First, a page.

Before 1931, other songs served as the hymns of American officialdom. “Hail, Columbia” served this purpose at official functions for most of the 19th century. “My Country, ‘Tis of Thee”, whose melody was derived from the British national anthem, also served as a de facto anthem before the adoption of “The Star-Spangled Banner.” Following the War of 1812 and subsequent American wars, other songs would emerge to compete for popularity at public events, among them “The Star-Spangled Banner.”

Early history of the lyrics
An artist’s rendering of the battle at Fort McHenry. The 15-star, 15-stripe “Star Spangled Banner Flag” which inspired the poem. John Stafford Smith – memorial in Gloucester Cathedral, England

On September 3, 1814, Francis Scott Key and John Stuart Skinner, set sail from Baltimore aboard the ship HMS Minden flying a flag of truce on a mission approved by President James Madison. Their objective was to secure the exchange of prisoners, one of which was Dr. William Beanes, the elderly and popular town physician of Upper Marlboro, and a friend of Key’s who had been captured in his home.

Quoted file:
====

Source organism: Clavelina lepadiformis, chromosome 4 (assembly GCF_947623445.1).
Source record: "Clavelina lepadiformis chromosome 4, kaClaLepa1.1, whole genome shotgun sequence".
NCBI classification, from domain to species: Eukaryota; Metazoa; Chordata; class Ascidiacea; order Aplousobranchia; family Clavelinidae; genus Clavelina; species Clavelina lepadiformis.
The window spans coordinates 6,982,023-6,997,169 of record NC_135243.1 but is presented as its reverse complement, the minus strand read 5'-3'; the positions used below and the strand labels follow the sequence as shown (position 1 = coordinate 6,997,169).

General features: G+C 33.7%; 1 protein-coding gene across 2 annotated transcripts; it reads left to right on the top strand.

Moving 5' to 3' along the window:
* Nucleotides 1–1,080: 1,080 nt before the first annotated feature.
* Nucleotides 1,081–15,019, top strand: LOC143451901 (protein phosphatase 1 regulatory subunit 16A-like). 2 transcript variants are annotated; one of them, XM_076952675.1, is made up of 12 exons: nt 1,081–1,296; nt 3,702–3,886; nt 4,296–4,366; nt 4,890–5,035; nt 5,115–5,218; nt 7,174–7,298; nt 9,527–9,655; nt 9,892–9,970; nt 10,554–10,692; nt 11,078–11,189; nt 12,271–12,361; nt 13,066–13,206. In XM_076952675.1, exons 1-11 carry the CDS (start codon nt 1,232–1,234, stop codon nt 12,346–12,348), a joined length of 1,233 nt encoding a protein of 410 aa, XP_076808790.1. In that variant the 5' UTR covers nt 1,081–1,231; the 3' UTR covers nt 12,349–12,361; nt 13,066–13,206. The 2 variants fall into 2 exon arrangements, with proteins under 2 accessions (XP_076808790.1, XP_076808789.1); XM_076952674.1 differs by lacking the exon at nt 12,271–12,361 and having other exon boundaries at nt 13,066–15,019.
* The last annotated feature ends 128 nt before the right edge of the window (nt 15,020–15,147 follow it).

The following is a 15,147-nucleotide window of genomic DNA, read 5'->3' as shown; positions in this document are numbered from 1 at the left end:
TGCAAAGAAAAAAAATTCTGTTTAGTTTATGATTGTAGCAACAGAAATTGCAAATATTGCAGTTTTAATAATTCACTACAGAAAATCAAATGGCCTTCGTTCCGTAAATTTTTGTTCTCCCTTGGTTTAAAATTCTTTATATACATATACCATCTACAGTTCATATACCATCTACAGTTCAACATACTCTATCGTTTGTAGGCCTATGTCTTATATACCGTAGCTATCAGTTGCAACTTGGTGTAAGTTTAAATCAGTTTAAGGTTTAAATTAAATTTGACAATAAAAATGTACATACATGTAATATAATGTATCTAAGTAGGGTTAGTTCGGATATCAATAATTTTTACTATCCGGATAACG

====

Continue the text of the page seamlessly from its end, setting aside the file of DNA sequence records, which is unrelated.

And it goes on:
Beanes was accused of aiding the arrest of British soldiers. Key and Skinner boarded the British flagship HMS Tonnant on September 7 and spoke with Major General Robert Ross and then-Vice Admiral Alexander Cochrane over dinner, while they discussed war plans. At first, Ross and
Cochrane refused to release Beanes, but relented after Key and Skinner showed them letters written by wounded British prisoners praising Beanes and other Americans for their kind treatment.